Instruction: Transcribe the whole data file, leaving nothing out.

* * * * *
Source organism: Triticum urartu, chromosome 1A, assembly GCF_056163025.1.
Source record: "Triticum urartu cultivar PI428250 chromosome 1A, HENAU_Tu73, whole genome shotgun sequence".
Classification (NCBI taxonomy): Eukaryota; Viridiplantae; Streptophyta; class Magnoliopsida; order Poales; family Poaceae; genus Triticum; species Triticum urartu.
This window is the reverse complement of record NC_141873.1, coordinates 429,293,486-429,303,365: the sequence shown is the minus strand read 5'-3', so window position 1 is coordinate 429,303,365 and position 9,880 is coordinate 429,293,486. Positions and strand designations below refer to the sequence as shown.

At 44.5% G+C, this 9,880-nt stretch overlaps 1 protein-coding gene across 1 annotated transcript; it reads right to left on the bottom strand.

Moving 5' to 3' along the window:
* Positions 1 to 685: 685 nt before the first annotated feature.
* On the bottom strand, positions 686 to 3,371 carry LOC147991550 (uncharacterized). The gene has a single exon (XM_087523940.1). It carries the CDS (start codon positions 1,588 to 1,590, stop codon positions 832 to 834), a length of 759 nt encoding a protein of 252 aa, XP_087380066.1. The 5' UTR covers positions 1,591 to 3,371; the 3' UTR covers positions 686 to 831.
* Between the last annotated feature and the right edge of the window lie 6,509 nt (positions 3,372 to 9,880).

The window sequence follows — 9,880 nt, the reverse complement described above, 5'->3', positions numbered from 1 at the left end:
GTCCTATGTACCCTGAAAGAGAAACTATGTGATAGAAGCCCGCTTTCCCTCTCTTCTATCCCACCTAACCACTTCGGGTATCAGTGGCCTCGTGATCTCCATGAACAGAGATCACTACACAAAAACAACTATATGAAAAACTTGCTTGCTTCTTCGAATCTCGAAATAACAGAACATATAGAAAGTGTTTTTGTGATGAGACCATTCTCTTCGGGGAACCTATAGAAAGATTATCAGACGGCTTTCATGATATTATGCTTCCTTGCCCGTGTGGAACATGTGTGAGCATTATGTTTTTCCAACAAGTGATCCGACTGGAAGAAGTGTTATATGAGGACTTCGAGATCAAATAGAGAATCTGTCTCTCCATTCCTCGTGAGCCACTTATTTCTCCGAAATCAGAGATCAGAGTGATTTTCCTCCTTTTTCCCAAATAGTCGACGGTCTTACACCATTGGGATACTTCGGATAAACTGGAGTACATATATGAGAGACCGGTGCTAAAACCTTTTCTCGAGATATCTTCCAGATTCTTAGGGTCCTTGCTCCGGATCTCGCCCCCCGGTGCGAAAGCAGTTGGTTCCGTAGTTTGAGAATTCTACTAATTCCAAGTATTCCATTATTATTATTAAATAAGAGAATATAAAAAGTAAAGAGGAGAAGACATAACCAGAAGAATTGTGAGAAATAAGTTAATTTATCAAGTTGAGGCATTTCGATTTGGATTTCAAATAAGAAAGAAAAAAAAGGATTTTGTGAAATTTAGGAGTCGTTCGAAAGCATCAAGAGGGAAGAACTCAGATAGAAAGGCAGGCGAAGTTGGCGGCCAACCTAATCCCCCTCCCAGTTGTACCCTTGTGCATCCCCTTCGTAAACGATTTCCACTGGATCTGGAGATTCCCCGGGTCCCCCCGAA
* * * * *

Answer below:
Source organism: Triticum urartu, chromosome 1A, assembly GCF_056163025.1.
Source record: "Triticum urartu cultivar PI428250 chromosome 1A, HENAU_Tu73, whole genome shotgun sequence".
Classification (NCBI taxonomy): Eukaryota; Viridiplantae; Streptophyta; class Magnoliopsida; order Poales; family Poaceae; genus Triticum; species Triticum urartu.
This window is the reverse complement of record NC_141873.1, coordinates 429,293,486-429,303,365: the sequence shown is the minus strand read 5'-3', so window position 1 is coordinate 429,303,365 and position 9,880 is coordinate 429,293,486. Positions and strand designations below refer to the sequence as shown.

At 44.5% G+C, this 9,880-nt stretch overlaps 1 protein-coding gene across 1 annotated transcript; it reads right to left on the bottom strand.

Moving 5' to 3' along the window:
* Positions 1 to 685: 685 nt before the first annotated feature.
* On the bottom strand, positions 686 to 3,371 carry LOC147991550 (uncharacterized). The gene has a single exon (XM_087523940.1). It carries the CDS (start codon positions 1,588 to 1,590, stop codon positions 832 to 834), a length of 759 nt encoding a protein of 252 aa, XP_087380066.1. The 5' UTR covers positions 1,591 to 3,371; the 3' UTR covers positions 686 to 831.
* Between the last annotated feature and the right edge of the window lie 6,509 nt (positions 3,372 to 9,880).

The window sequence follows — 9,880 nt, the reverse complement described above, 5'->3', positions numbered from 1 at the left end:
GTCCTATGTACCCTGAAAGAGAAACTATGTGATAGAAGCCCGCTTTCCCTCTCTTCTATCCCACCTAACCACTTCGGGTATCAGTGGCCTCGTGATCTCCATGAACAGAGATCACTACACAAAAACAACTATATGAAAAACTTGCTTGCTTCTTCGAATCTCGAAATAACAGAACATATAGAAAGTGTTTTTGTGATGAGACCATTCTCTTCGGGGAACCTATAGAAAGATTATCAGACGGCTTTCATGATATTATGCTTCCTTGCCCGTGTGGAACATGTGTGAGCATTATGTTTTTCCAACAAGTGATCCGACTGGAAGAAGTGTTATATGAGGACTTCGAGATCAAATAGAGAATCTGTCTCTCCATTCCTCGTGAGCCACTTATTTCTCCGAAATCAGAGATCAGAGTGATTTTCCTCCTTTTTCCCAAATAGTCGACGGTCTTACACCATTGGGATACTTCGGATAAACTGGAGTACATATATGAGAGACCGGTGCTAAAACCTTTTCTCGAGATATCTTCCAGATTCTTAGGGTCCTTGCTCCGGATCTCGCCCCCCGGTGCGAAAGCAGTTGGTTCCGTAGTTTGAGAATTCTACTAATTCCAAGTATTCCATTATTATTATTAAATAAGAGAATATAAAAAGTAAAGAGGAGAAGACATAACCAGAAGAATTGTGAGAAATAAGTTAATTTATCAAGTTGAGGCATTTCGATTTGGATTTCAAATAAGAAAGAAAAAAAAGGATTTTGTGAAATTTAGGAGTCGTTCGAAAGCATCAAGAGGGAAGAACTCAGATAGAAAGGCAGGCGAAGTTGGCGGCCAACCTAATCCCCCTCCCAGTTGTACCCTTGTGCATCCCCTTCGTAAACGATTTCCACTGGATCTGGAGATTCCCCGGGTCCCCCCGAA